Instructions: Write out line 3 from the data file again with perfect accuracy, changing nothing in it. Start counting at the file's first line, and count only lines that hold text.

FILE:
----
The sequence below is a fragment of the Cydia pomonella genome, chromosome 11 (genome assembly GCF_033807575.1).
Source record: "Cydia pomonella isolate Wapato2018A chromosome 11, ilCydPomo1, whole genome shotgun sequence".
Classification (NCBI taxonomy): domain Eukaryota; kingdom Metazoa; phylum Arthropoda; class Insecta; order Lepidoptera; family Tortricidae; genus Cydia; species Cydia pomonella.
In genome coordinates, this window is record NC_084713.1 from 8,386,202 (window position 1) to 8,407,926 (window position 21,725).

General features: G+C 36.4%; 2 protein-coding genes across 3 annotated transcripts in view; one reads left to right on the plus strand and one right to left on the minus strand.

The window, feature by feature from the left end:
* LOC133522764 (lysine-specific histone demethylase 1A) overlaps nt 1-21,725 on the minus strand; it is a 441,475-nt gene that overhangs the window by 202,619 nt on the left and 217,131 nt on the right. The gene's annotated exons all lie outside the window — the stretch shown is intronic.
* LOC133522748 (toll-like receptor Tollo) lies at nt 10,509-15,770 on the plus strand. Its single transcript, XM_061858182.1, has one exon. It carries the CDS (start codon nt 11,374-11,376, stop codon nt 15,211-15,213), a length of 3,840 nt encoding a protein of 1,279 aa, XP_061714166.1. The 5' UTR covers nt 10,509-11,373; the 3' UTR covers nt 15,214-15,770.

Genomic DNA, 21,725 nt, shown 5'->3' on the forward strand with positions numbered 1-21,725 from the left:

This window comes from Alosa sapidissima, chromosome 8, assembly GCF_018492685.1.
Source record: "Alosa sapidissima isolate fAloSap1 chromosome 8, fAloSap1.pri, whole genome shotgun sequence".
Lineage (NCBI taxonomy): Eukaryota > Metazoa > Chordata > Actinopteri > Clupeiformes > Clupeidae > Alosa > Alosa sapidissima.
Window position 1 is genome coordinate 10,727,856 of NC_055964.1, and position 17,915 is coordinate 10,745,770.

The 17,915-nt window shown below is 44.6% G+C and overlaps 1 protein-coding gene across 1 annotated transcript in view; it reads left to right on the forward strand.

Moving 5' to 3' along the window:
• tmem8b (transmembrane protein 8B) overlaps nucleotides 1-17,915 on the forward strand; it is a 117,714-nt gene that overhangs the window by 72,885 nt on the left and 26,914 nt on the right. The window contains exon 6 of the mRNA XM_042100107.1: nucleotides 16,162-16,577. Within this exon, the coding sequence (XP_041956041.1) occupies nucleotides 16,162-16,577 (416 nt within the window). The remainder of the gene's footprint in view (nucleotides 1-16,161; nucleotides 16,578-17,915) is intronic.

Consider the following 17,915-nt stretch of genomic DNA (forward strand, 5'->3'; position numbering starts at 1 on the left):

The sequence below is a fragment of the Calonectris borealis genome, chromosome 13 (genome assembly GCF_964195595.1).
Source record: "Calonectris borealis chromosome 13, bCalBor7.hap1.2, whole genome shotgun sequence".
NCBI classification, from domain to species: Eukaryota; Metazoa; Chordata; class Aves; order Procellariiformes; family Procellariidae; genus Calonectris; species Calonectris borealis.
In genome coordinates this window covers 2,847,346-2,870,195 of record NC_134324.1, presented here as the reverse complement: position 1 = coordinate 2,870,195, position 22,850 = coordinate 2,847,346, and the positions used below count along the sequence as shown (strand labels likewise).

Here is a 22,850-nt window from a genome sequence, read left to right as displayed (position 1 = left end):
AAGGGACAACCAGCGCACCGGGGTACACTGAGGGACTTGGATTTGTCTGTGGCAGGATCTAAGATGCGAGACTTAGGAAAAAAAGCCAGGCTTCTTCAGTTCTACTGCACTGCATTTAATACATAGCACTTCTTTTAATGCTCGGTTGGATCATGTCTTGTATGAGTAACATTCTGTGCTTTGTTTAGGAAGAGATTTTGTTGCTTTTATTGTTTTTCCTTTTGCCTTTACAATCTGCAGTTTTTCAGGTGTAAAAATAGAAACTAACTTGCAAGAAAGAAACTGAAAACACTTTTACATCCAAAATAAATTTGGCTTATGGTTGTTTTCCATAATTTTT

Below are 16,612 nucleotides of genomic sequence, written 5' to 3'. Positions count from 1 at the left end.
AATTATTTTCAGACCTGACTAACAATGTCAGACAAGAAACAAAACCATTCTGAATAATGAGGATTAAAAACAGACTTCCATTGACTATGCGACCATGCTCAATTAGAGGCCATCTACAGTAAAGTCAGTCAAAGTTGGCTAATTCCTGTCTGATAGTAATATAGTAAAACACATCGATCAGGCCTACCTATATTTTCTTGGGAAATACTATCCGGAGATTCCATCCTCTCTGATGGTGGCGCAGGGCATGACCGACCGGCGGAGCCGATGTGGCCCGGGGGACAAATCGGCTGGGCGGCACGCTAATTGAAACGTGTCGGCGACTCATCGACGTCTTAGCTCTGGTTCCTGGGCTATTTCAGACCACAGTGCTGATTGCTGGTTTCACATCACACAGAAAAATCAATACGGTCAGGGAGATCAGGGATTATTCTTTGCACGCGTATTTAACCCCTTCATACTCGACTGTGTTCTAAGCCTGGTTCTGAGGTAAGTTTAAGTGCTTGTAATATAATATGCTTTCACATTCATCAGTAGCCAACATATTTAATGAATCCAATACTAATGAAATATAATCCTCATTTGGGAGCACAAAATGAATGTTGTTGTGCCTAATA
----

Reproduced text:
Classification (NCBI taxonomy): domain Eukaryota; kingdom Metazoa; phylum Arthropoda; class Insecta; order Lepidoptera; family Tortricidae; genus Cydia; species Cydia pomonella.